the secret of life…

Best friends, you can never have too many of them in your lifetime. And rest assured that you will have many. It’s like that poem that has circled mailboxes and inboxes for decades, detailing the cycles of friendship and life, about how and why people shuffle in and out of it. As the words go: for a reason, a season or a lifetime.

Think reasons and seasons:
Childhood, high school, the good times of college, first love, first fight, work angst, vacation fun.
The span of a lifetime:
Lean on me when the world comes crashing down, rejoice with me when the sun is shining, console me from embarrassment, save me from myself.
Be here, sweet friend, be here.

In present society I find that it’s just too easy to be friends. Friends, I use that term loosely. The progressive nature of technology offers countless ways to stay in touch through feeds, wall postings and status updates, allowing us to broaden our circle of acquaintances and blur the lines that separate them from our friends.

Acquaintances share a commonality, an interest but oftentimes the relationship is fleeting, temporary.  Friends on the other hand are like family, members of which you have cultivated a relationship. You learn to grow with each other, in spite of one another’s idiosyncrasies. You become each other’s confidante, backboard, truth serum. You love one another unconditionally and without judgment. It is a natural evolution from stranger to friend, and occasionally acquaintances themselves evolve into one.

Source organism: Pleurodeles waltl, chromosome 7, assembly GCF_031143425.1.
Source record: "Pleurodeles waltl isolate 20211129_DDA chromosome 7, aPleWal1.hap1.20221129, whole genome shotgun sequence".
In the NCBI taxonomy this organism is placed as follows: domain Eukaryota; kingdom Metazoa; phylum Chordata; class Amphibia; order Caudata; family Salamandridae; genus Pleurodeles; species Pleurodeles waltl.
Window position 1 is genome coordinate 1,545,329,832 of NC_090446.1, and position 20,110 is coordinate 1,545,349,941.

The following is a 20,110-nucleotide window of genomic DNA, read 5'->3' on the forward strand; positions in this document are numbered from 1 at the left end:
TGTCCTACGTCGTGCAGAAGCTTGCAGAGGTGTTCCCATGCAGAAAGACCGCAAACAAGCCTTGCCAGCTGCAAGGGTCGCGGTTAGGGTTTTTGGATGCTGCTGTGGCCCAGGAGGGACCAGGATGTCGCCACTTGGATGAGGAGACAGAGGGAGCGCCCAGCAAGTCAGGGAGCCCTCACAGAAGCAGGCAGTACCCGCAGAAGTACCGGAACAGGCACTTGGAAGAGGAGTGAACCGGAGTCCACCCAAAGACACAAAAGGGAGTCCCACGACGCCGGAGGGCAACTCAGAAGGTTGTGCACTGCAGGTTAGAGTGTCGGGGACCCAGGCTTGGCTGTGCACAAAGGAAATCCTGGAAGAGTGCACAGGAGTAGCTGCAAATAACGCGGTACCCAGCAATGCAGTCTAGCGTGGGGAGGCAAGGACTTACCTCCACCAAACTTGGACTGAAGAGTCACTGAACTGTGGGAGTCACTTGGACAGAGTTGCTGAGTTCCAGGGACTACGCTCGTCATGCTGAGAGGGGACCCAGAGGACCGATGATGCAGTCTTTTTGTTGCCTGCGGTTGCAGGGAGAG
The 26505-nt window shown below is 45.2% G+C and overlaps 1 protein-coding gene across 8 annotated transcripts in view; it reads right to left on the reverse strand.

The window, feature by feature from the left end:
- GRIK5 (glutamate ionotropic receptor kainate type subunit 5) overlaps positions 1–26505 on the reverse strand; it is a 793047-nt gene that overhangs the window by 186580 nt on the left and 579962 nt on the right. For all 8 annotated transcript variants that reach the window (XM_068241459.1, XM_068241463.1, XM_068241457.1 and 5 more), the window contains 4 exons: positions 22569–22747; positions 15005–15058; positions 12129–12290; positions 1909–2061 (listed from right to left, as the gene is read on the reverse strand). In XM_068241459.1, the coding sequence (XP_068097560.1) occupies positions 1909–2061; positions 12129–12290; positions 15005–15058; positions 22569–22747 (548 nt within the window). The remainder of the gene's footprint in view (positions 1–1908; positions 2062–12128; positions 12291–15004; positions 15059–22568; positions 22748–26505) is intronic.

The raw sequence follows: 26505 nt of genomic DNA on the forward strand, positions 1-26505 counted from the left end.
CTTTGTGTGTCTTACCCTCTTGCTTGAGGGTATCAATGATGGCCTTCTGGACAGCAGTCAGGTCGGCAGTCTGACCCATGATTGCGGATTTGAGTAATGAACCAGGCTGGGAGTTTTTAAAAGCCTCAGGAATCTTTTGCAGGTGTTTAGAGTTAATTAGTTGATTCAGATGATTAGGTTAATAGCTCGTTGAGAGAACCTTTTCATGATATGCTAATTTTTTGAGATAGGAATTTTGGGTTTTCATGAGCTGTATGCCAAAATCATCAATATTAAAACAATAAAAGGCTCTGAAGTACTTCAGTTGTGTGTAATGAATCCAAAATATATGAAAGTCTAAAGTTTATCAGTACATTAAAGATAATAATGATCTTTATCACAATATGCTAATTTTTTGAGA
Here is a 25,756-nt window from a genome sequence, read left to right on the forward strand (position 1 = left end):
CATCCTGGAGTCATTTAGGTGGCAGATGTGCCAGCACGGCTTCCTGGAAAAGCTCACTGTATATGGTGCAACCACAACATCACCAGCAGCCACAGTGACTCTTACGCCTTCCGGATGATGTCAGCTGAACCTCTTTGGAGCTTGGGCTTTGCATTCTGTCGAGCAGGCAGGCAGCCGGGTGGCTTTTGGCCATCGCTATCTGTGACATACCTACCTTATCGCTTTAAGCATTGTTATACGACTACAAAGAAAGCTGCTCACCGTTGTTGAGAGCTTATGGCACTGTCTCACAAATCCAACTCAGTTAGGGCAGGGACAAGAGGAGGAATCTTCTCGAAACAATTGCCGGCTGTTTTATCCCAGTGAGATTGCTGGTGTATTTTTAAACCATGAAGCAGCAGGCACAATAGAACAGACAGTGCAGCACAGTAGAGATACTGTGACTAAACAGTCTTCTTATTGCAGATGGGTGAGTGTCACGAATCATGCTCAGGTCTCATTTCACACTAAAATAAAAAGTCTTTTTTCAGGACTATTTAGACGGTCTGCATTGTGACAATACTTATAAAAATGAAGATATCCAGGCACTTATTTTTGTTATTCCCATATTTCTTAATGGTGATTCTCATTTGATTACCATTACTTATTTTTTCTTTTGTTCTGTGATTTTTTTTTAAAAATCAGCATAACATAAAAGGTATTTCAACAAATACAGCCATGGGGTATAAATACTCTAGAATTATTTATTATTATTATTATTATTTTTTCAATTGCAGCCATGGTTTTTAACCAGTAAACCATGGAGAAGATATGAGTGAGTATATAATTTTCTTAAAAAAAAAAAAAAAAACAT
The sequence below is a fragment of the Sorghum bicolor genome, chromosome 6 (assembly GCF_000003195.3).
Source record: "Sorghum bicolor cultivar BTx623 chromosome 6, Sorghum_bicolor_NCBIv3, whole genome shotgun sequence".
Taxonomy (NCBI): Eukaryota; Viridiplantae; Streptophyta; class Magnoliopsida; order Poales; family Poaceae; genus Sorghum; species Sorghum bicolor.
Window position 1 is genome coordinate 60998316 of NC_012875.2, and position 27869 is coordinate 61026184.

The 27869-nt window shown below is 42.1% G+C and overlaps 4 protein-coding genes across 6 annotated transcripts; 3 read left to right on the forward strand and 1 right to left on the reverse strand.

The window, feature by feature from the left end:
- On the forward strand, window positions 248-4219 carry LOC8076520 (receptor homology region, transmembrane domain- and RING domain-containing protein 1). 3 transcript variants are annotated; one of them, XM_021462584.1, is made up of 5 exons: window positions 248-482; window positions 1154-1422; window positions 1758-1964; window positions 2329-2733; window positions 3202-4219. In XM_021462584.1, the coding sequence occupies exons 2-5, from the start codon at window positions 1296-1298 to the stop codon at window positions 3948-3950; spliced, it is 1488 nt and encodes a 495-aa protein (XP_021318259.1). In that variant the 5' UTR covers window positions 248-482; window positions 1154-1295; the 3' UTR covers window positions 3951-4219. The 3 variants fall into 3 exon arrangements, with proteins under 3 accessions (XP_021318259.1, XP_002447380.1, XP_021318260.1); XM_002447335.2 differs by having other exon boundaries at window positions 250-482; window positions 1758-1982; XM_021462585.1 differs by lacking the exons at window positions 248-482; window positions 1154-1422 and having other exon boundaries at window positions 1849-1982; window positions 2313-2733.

Maybe I am naive to be wistful, wishful, but I long for the days when friends were friends forever. Some may call that a myth, a childhood fancy. I believe it exists: this magic of friendship.  Despite the madness and confusion of the world, I believe there are still humans out there who embrace the complexity of it; who thrive from the give and take, the nurturing; who harness, protect and defend each other from the threat of an asunder; who still practice the art of thoughtful communication.  The warmth of a voice over the phone, hugs exchanged in greetings of hello/goodbye, the stories that made you laugh until you cried, memories shared through postcards, photographs (thank goodness for these), letters, phone calls, quality time, the absolute cerebral reality of being there in the moment. These timeless treasures, I feel as if they are happening less and less, were it not for my photographs I might start to believe they didn’t happen at all.

The world is spinning so fast, everything has become blurry, disoriented. Even the events one relies on to connect fall flat. I recently celebrated a birthday, away from my city of origin, disconnected from a LAN/landline.  I was looking forward to this day of celebration because of the phone calls and cards–concrete tokens from loved ones, family and friends. Imagine my utter disappointment when the phone (and postman) only rang twice. Every other birthday wish came noiselessly over the Internet, in email and posted to Facebook. The silence was deafening, filling my heart with a longing for another era. Era, the language of my grandparents. I’m still too young to be thinking in such terms and yet there seems no other word for it.

(quiet reflection)

These late night musings should be shared over malbec and merlot accompanied by philosophical conversations, memories, the occasional regret absolved with bittersweet chocolate and laughter.

They should not be part of a soliloquy.


“I found out what the secret to life is: friends. Best friends.” – Ninny Threadgoode (Fried Green Tomatoes)


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